What type of mask and rating should I use?

Firstly, what are the six basic types of hazards to your breathing?

Dust - Formed by the breaking down of solid materials, normally when materials are altered. For example, sanding, cutting, grinding and brushing. In general, the smaller the dust particle, the greater the hazard that it presents. Fibres from materials should also be treated as dusts.

Mist - Formed by the processes that involve atomisation (such as spraying, cleaning and cutting/grinding using coolants) and consists of tiny liquid droplets rather like steam in a bathroom.

Fume -  Formed by the vapourisation of a solid material by the application of intense heat. Extremely fine particulates are formed as the fume cools and condenses. Many processes form fume, such as smelting, pouring metals and many welding applications.

Vapour - A gaseous state formed by evaporation from substances that are normally solid or liquid at room temperature. Generally released at room temperature (petrol, methylated spirits), many industrial processes used in degreasing vapourise particularly quickly once heated.

Gas - An air-like substance at room temperature. Gases can travel far, very quickly.

Oxygen Deficiency/Enrichment - When an atmosphere is likely to contain less than 18% oxygen (or where conditions may exist in the future for this to happen); and in certain circumstances where the risk may be oxygen enrichment, which can lead to explosion and severe impairment of operatives. Note: Monitoring devices should always be used to check oxygen levels of an unknown environment. Conventional dust masks are not suitable for oxygen deficient situations.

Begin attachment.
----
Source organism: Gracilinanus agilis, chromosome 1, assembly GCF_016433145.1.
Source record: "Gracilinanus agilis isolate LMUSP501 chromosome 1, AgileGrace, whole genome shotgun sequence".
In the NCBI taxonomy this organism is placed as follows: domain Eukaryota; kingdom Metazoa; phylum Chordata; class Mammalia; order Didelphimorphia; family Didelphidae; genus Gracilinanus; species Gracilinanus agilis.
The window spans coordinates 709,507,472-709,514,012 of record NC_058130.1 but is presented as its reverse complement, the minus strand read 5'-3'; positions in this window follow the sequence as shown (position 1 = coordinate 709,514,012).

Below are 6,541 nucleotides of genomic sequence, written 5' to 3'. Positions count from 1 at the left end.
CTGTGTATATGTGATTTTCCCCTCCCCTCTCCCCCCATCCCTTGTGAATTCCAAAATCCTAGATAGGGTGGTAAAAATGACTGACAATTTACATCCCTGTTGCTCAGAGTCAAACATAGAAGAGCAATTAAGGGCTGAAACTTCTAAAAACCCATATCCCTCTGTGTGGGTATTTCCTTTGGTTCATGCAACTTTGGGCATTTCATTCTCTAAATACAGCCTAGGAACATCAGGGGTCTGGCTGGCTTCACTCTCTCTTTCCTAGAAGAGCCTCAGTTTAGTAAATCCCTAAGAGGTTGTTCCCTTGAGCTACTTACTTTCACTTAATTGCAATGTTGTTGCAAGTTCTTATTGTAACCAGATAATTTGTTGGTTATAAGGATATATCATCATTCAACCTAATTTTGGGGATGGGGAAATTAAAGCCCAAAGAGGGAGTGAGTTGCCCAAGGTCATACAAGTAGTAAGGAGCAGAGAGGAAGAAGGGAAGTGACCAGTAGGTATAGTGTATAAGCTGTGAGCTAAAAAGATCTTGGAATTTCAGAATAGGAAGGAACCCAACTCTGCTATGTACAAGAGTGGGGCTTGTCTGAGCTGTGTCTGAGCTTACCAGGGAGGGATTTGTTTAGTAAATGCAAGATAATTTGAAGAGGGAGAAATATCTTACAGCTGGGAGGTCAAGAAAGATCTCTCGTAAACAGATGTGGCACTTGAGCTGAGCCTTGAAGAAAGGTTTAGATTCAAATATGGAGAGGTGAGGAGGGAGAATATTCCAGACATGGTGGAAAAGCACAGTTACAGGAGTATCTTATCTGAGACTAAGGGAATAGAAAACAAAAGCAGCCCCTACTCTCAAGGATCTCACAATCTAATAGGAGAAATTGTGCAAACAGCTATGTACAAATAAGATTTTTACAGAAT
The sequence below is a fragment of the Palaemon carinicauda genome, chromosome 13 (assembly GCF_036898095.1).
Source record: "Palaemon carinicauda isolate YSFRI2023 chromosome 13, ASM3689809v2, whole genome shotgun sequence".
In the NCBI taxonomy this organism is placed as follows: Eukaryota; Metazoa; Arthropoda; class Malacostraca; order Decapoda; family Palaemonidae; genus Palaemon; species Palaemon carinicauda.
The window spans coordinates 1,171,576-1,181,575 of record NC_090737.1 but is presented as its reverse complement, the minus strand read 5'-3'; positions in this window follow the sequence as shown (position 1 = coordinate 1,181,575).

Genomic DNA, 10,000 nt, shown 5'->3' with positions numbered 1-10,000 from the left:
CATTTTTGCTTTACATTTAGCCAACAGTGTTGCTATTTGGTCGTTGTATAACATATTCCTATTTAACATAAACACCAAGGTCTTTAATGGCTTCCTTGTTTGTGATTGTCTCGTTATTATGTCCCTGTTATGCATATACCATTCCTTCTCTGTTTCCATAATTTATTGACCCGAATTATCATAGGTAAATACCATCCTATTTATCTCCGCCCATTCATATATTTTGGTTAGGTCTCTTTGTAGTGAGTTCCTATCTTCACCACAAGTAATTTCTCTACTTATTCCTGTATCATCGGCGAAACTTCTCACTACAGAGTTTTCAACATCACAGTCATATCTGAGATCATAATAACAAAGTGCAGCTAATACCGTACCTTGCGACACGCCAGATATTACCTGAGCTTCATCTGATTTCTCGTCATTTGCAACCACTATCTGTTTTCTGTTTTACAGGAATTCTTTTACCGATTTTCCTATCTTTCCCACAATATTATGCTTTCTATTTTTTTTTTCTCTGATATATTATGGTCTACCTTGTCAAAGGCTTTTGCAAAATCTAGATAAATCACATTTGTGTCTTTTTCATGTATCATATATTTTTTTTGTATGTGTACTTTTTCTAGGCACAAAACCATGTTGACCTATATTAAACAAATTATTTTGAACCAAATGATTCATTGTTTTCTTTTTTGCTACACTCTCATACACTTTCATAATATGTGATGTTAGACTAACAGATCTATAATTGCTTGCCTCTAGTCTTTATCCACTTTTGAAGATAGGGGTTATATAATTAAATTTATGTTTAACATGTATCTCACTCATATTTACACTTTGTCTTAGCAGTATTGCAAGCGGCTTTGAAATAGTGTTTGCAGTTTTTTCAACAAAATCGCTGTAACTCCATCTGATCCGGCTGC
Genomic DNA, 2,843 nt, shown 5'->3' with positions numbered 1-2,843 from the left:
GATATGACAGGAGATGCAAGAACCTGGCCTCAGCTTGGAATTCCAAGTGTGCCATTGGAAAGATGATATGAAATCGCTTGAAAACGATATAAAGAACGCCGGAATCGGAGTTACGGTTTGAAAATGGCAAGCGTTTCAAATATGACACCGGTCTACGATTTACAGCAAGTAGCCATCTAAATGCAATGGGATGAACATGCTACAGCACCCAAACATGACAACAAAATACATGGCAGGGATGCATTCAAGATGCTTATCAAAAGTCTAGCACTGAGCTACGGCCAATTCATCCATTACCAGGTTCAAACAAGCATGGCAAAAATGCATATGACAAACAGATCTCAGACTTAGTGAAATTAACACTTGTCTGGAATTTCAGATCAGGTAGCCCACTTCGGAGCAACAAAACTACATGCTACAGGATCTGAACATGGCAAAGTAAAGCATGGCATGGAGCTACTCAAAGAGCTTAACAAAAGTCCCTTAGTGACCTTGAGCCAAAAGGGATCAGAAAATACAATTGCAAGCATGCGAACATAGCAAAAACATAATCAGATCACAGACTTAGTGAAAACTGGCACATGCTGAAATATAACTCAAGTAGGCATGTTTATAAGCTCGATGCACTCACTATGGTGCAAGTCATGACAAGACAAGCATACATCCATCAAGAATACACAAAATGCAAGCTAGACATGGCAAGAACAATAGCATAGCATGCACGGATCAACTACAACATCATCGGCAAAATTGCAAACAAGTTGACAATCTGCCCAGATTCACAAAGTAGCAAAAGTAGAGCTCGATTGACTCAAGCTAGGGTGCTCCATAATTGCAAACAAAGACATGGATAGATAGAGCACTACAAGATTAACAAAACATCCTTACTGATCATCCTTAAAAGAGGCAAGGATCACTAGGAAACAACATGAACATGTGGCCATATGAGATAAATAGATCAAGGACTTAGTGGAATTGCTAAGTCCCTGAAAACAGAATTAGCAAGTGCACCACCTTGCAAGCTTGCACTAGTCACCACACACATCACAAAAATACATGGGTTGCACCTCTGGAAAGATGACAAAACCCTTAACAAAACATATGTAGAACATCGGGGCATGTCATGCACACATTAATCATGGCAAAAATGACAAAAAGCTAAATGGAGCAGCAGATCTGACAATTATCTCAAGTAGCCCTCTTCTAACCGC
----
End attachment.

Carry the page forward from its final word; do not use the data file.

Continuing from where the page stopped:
Secondly, what type of mask should I use ?

Finally, what mask rating should I use?

Some of these hazards are merely irritants and some can be harmful poisons, so it's obviously important to know which airborne material you need to be protected against. This table will help you choose.

Disposable Respirators:

ProChoice disposable respirators are available with P1 and P2 ratings, and can be purchased with or without Active Carbon Filters.

P1 rated respirators protect against the inhalation of mechanically generated dust particles resulting from tasks such as sanding, grinding and sawing.

P2 respirators protect against mechanically generated particles, but also protect against mists, fumes and vapours arising from jobs such as welding, spraying, painting and garden dusting. Both P1 and P2 type respirators are available with Carbon Activated Filters for protection against nuisance-level organic vapours.

The ProChoice disposable respirator range is colour coded so that you can easily select the correct respirator for the task. The colour code is apparent on the packaging, the nose-piece and valve. Check the packaging and reference chart, available in the ProChoice catalogue, to ensure you get the maximum protection.

Check the packaging to ensure you get the maximum protection.